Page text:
granted it is supposed to be BA design Philosophy- but IF so, and IF used, why didn’t it work before ?

    Why did they NOT test charger with battery ? Cuz the first time- they burnt down a building ?

    When on the ground – where battery is used- the batterey goes bonkers- but battery is needed to run fans and start the apu – and why did they put battery monitor in same box as battery

    And still claim the ONLY possible way to damage battery is via overcharging- which has NOT ever happened ?

  10. may be of interest to some

    http://www.nfpa.org/assets/files/pdf/research/rflithiumionbatterieshazard.pdf

    Lithium
    -
    Ion Batteries Hazard
    a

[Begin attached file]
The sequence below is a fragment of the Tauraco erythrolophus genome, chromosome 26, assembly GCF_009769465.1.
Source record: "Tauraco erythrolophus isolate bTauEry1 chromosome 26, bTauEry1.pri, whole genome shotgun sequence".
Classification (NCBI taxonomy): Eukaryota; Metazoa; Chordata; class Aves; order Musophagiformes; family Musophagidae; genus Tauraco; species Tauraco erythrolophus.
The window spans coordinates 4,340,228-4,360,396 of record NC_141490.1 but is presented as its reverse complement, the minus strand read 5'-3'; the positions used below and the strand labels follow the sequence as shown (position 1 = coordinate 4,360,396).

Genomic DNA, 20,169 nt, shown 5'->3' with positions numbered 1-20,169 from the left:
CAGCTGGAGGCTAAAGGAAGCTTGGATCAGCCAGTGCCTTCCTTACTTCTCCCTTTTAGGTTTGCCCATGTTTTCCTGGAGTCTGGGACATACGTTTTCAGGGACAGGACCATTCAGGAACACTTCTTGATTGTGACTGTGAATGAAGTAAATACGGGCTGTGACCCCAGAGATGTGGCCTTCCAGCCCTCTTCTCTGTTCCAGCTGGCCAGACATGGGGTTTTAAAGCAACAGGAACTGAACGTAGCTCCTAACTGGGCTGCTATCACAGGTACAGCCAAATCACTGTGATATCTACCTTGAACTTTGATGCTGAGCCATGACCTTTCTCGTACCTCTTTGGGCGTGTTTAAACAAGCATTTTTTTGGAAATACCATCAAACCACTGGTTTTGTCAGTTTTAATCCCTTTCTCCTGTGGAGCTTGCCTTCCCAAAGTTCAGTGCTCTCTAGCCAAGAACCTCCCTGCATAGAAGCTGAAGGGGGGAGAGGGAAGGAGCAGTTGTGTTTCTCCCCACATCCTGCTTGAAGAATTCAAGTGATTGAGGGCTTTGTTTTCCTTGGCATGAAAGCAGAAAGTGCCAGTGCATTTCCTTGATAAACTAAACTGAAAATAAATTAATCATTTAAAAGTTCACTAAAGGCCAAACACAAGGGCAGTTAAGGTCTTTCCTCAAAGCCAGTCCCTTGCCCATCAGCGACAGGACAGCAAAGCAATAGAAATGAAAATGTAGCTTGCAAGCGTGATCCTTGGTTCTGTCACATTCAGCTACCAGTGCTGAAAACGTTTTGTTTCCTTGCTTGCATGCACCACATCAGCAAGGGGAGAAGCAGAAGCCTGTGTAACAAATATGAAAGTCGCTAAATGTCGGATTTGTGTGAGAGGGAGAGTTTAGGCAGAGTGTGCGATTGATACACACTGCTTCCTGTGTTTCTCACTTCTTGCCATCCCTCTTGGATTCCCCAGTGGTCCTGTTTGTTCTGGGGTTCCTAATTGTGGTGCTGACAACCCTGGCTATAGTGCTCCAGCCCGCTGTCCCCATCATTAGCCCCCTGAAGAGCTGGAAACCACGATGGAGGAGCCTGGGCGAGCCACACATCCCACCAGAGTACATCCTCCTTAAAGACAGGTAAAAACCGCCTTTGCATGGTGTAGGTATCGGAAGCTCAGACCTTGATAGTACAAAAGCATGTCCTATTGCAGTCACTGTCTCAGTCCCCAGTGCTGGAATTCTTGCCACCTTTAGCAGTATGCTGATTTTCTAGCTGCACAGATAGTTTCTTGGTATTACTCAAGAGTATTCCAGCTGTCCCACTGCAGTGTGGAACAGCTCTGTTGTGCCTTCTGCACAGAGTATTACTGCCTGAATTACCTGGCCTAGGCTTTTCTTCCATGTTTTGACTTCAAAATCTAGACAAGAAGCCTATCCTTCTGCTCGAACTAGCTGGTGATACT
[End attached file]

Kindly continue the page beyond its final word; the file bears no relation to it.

nd
    Use Assessment
    Final Report
    Prepared by:
    Celina Mikolajczak, PE
    Michael Kahn, PhD
    Kevin White, PhD
    Richard Thomas Long, PE
    Exponent Failure Analysis Associates, Inc.
    ©
    July
    20
    11
    Fire Protection Research Foundation
    +++++
    Chapter 4: Lithium-Ion Battery Failures 46
    Cell and Battery Failure Modes 47
    Non-Energetic Failures 47
    Energetic Failures: Thermal Runaway 48
    Root Causes of Energetic Cell and Battery Failures 55
    Thermal Abuse 56
    Mechanical Abuse 57
    Electrical Abuse 60
    Poor Cell Electrochemical Design 63
    Internal Cell Fault Related
    to Manufacturing Defects 63
    Factors that Influence th
    e Effect of Failure 69
    Cell Chemistry 69
    State of Charge 70
    Heat Transfer Environment 71

  11. Thanks, Don. Very interesting — I saved the file and have started to digest some of this, but it will take time. I see my IEEE had some input, too.

    But Now I need to get busy working on my income tax.

  12. They discovered 80 things that could go wrong with the battery. Now there is something that gives you confidence in the certification process. That statement, alone, begs a lot of questions.